Most of Kevin’s planters from my birthday last year made it though the winter, but one completely died back. I bought geraniums, a mystery pretty pink thing, and pansies, and now it’s a riot of color.

I bought two starts of lavender to go with my rapidly growing irises. They’re teeny now, but I’m hoping with the big pots, they’ll be happy.

I’d bought lavender the first summer we were out here, and it’s looked more and more pathetic. This winter, I’d finally given it up for dead. I waiting to dig it out, though, and was so pleased when I was about to and instead discovered this!

Green? It lives!
The plants all look so pretty against the red tree. 🙂

Fun Visitors

My dad just switched jobs, and within a fortnight of starting managed to get on a trip out to Seattle for a conference. Yeah! The last time that he and Mom were out here was October 2004, which is sort of mindboggling. I was midway through my half-year vacation, our fishtank was just set up with rocks, but no fish, Kevin was still five months away from the Mustang, and the apartment was laid out totally differently. Now, we’re both two jobs down the line, we’re mere weeks away from our wedding (shocking, but yay!), and everything’s just settled. It was so fun to have them here.

The weather almost cooperated — we had glimmers of mountains and a few hours of sun. Better than it could have been. We didn’t do much of the touristy bit this trip. We spent a few hours on Saturday driving through the neighbourhoods that Kevin and I would consider buying in, which was good fun. We walked to the center of town for free cone day. My dad got fitted for his tux for the wedding, which made me grin. We’ll look great for our walk together down the aisle. 🙂

Here’s Dad — we enjoyed the sunlight in the room upstairs on Saturday, which shone through even though it was raining outside.

And here’s Mom, taking a tour in the crinoline:

My dress was shipped from the shop in Florida so that I could get it fitted out here, and it arrived just a few days before my parents did. I can’t get into it by myself — too many layers of delicate fabric, not to mention the laces, zippers and buttons — and so it was so fun to finally get to try it on.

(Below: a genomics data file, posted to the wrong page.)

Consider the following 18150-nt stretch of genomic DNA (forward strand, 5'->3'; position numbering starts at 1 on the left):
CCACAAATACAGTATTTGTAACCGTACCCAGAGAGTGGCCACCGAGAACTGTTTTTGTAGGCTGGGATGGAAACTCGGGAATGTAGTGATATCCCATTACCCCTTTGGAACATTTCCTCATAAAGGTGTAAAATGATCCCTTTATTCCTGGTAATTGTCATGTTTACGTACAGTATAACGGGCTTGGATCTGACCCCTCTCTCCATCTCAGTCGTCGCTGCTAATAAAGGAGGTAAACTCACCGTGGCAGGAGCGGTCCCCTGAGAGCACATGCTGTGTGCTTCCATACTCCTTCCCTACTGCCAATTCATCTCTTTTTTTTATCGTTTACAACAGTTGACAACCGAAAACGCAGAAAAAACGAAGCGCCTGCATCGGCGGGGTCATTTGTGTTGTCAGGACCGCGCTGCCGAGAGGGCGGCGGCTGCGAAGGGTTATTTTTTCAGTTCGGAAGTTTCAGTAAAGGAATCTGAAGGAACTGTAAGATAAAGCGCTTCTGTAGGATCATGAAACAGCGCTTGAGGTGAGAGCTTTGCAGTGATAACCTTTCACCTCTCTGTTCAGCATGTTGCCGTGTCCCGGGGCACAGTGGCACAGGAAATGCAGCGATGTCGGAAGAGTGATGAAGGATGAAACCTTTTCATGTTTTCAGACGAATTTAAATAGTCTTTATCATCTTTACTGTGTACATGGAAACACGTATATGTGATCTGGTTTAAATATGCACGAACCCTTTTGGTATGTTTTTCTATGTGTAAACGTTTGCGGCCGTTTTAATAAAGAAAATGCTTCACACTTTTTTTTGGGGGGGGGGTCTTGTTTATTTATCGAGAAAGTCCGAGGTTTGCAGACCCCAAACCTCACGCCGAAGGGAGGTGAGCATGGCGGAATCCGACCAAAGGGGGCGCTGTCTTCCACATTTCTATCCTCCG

The first of many garden posts

I’ve been totally gardening obsessed recently. Last summer, I sort of petered out, because I hoped we would buy a house and then I’d have a real yard to play with, and herb, vegetable and flower gardens galore. Assorted things (mostly timing with the wedding, really) have put a crimp in the house plans, so we’re still renting. I love our apartment, so it’s kind of hard to mind, but given that the front deck only gets 3 hours of morning light and the back gets the same in the afternoon, it makes gardening feel a little more challenging. Since my parents were coming, though, I decided to take the mini daffodils out of the big planter and put them in their own pot, and redo the spaces in the front planter.

The tall plant in the back is the evergreen Phormium Tenax (also called New Zealand Flax), which has been acting pathetic over the winter. I think it needs more light. More water makes it look even more dreadful, so I’ve been trying to dry it out. I planted a bright red geranium in the middle, and then in clockwise order around the outside, there’s (new) bacopa, Elephant Ears (another evergreen, and still here from when I originally did the planter), the red snapdragons from last summer, some sort of variegated ivy that I’ve long lost the name of (another original), and new white impatiens that haven’t flowered yet.

Moving to the next pot, I also have a $4 Easter Lily — I bought it on sale after Easter Sunday, but it hadn’t bloomed yet. There are 7 blooms sitting there, and I love the smell. So wonderful. The bottom leaves are a bit yellow and pathetic, but I think that was mostly due to over watering at the store. I’ve moved it to the back porch now, in hopes that it will get better light.

The daffodils are the last pot. They’re all shaggy and floppy, but I don’t begrudge them the space — they’re so green.

A tad overenthusiastic

The townhouse we live in has great, green landscaping. It’s not really a reason that we chose it, but there are constantly people working outside and it tends to look quite pretty. It was so unfortunate, then, that the garden people chose the day before my parents arrived (for their first visit out here in two and a half years!!) to demolish the pretty tropical evergreens (maybe New Zealand Flax?), and to prune the poor pines within an inch of their lives. Here’s the shocking view outside the front door:

And another shot of the destruction:

I’m afraid that it seems to be catching… the trees across the street have looked like this for a few weeks — trimmed to a fifth of their prior glory.

Poor things.